1: Historical Overview.- 2: The Search for Cues and Motives.- 3: Phylogenetic Comparisons.- 4: SAB, Reward, and Learning.- 5: Spontaneous Alternation Behavior and the Brain.- 6: Neurochemical and Neuroanatomical Correlates of Behavioral Habituation and Sensitization: An Overview and Elaboration of Animal Experimentation.- 7: Ontogeny of Spontaneous Alternation Behavior.- 8: Using SAB as a Tool: Advice from a Veteran.- References.- Author Index.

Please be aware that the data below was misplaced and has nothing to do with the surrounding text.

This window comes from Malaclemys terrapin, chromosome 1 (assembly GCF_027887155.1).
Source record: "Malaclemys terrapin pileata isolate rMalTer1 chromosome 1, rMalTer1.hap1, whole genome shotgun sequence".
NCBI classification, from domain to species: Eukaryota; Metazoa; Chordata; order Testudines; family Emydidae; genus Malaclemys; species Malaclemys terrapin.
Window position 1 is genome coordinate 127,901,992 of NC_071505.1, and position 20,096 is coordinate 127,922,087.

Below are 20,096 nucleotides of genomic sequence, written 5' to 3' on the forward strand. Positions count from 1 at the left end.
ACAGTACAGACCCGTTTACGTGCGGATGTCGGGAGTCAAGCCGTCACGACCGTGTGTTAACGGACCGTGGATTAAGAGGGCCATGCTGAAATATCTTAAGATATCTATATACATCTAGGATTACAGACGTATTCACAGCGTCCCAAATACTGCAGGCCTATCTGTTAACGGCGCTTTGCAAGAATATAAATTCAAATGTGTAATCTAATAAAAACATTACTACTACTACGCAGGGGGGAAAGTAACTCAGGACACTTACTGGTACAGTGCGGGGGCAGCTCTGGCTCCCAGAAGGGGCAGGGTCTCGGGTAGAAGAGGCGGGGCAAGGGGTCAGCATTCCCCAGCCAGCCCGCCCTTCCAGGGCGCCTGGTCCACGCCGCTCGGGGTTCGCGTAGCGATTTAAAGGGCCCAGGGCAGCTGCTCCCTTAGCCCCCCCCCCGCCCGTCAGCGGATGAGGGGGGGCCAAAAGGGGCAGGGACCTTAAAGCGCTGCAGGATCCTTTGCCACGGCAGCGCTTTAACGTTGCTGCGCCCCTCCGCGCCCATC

A wide variety of species, including human beings, exhibits a remarkably reliable behavior pattern, known as spontaneous alternation behavior (SAB), that has intrigued researchers for over seven decades. Though the details may vary depending on species and setting, SAB essentially entails first choosing one member of a pair of alternatives and then the other, without instructions or incen tives to do so. Spontaneous alternation is manifested even in the early trials of a discrimination-learning experiment, where only one of the choices is reinforced. Indeed, that was the setting in which SAB was first noted (Hunter, 1914). Rein forcement contingencies, evidently, are superimposed, not on a random sequence of choices, but on a potent, systematic behavior pattern. This book is the first to be devoted entirely to SAB and closely related phenomena, such as habituation and exploration. The literature on SAB is vast, covering a host of questions ranging from the cues that guide alternation to its phylogenetic and ontogenetic generality, its relation to learning and motivation, and its neurochemical substrates. In separate chapters we take up each of the major issues, reviewing what is known about the several facets of SAB and revealing areas of ignorance. The chapter authors were encouraged to discuss their own research where pertinent, some of it as yet unpublished, indeed some conducted specifically for this volume.
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